Animal research: what does openness look like?

14th November 2015

By Rob Dawson

Animal research remains a contentious subject and some scientists are still concerned about openly discussing their research for fear of attack from campaign groups. This packed event at the Academy of Medical Sciences highlighted how these concerns are unjustified today and asked science PRs to do all that they can to encourage greater openness in their organisations.

Wendy Jarrett, CEO of Understanding Animal Research, gave an update on the Concordat on Openness in Animal Research, which was launched in 2014. There are 96 UK organisations signed up to the Concordat as a commitment to help the public understand more about animal research.

Some organisations have taken small steps towards greater openness, such as ensuring clarity on animal use in press releases. Others have taken giant leaps by organising open days and appearing on documentaries.

Natasha Martineau, Head of Research Communications at Imperial College London, gave an overview of her experience in communicating about animal research following a lab infiltration by the British Union for the Abolition of Vivisection.

Imperial were already communicating about animal research at the time, but the infiltration prompted a greater focus. Imperial has since initiated internal and external strategies for communicating about their animal research. The internal strategy includes support and advice for researchers, an animal research newsletter and working more closely with the student newspaper. For external audiences they have produced animal research website pages, been more proactive in putting animal researchers forward to talk to the media and captured video from the animal research labs.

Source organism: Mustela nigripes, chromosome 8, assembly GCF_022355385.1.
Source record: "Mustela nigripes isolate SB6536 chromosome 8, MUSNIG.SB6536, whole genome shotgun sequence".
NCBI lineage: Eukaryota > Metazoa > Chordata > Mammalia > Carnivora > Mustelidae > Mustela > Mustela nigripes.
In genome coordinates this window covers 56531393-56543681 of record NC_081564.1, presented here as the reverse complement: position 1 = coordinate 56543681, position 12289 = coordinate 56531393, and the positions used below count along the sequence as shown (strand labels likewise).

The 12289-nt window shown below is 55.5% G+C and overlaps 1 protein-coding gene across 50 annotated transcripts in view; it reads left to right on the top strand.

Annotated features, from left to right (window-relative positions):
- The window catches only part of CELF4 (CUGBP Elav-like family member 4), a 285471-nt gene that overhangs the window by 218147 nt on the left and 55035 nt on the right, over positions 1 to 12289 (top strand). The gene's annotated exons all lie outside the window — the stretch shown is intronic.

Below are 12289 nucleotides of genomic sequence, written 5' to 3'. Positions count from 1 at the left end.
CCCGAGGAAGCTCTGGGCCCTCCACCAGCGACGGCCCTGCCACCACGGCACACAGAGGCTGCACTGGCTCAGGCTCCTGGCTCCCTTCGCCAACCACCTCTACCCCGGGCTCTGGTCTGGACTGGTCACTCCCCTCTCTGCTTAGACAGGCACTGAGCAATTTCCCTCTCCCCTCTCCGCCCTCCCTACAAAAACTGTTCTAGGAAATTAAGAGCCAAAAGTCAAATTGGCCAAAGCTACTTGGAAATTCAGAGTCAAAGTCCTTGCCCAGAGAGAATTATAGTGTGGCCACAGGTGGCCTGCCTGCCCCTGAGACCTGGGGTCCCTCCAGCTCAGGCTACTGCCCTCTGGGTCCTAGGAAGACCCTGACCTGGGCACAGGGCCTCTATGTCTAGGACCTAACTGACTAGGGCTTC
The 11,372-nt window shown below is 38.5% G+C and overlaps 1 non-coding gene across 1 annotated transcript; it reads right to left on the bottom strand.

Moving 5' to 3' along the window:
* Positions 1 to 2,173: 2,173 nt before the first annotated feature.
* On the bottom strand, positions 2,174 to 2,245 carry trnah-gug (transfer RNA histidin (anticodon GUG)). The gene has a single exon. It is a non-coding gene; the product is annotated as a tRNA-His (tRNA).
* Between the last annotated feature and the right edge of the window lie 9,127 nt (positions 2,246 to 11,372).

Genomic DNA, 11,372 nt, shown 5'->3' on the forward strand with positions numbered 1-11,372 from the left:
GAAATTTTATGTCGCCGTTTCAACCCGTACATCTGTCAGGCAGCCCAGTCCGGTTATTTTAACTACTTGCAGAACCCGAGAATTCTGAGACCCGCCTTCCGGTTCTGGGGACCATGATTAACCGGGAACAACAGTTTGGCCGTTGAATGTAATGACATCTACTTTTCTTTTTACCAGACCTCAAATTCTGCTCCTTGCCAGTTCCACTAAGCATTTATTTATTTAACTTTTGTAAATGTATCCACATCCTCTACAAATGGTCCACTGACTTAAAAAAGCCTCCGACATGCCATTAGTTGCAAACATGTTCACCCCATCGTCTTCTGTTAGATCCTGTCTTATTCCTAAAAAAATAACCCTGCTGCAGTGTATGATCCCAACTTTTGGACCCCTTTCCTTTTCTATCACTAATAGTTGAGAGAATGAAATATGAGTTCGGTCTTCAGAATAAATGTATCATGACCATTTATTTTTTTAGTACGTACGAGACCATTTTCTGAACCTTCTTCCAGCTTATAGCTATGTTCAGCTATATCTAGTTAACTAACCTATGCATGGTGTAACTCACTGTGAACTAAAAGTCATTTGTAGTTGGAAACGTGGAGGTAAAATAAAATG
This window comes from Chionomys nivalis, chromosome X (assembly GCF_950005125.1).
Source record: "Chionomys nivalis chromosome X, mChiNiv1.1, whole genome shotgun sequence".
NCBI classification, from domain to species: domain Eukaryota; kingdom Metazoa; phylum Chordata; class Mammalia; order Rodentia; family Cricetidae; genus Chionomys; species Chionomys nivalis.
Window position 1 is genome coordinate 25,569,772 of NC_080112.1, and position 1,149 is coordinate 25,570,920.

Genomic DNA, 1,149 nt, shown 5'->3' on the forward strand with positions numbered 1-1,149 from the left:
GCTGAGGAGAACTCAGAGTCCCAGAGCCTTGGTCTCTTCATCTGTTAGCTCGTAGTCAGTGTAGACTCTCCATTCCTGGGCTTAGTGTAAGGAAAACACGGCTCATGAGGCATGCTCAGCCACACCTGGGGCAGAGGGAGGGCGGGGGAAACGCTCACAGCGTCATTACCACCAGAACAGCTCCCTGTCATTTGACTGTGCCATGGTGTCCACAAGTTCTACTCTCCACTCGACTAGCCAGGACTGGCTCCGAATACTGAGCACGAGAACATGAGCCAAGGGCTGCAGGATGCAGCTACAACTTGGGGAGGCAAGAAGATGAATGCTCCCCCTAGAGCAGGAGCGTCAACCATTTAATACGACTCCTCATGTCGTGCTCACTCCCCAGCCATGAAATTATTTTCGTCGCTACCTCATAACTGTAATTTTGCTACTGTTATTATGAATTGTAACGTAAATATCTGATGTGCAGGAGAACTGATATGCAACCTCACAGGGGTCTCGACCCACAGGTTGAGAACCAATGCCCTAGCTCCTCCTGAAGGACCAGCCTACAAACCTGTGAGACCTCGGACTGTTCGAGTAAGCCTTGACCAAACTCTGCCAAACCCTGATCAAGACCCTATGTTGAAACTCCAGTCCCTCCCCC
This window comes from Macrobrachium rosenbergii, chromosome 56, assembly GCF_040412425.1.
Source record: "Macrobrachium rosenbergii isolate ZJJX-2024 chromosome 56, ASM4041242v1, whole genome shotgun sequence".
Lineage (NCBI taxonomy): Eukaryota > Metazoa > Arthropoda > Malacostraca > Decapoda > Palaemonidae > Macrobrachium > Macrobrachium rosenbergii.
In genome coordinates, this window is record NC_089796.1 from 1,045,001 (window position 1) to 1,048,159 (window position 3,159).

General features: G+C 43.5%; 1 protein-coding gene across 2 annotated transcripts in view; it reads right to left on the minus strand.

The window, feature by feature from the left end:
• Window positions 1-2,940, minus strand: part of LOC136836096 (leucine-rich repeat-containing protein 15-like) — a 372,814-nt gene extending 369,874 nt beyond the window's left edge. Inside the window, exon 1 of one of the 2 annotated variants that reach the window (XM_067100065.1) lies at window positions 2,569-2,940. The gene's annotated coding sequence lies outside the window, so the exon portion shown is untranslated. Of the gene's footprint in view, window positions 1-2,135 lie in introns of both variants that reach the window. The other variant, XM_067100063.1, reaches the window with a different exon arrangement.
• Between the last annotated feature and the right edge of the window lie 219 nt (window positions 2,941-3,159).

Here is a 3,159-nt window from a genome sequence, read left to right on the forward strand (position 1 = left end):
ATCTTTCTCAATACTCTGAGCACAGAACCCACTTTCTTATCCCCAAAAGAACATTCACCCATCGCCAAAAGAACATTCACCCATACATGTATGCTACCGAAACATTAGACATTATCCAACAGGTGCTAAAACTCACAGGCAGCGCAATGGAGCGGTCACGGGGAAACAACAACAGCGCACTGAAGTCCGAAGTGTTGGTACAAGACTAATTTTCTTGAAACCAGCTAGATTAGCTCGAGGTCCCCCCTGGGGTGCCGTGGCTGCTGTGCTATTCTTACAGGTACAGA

The Cambridge biomedical cluster has also been a focus for campaign groups. There has been a ‘boycott Cambridge’ campaign linked to animal research and heavy pressure against a planned primate research facility.

Against this backdrop, Craig Brierley, Head of Research Communications at the University of Cambridge, encouraged openness. Whilst honest portrayal of animal research may upset some people initially, it is important that it is in the public domain so that debate and discussion can happen.

The university has changed its website pages on this topic to be more public-friendly, replacing simple policy statements with more dynamic content, such as video and newsfeeds.

The Medical Research Council has been as the forefront of the openness crusade and Carmel Turner, Chief Press Officer at the Medical Research Council, convinced the audience that being open about animal research was the only option. Some researchers have been concerned about being open due to fear of attack, protests or issues with charity funding, but these fears were often unfounded or outdated. Being more open hadn’t led to any negative consequences for organisations involved in the Concordat. Carmel also made a plea for organisations to put new animal researchers forward to talk to the media so that the public could see a broad range of vital research, rather than focusing on one or two organisations and individuals.

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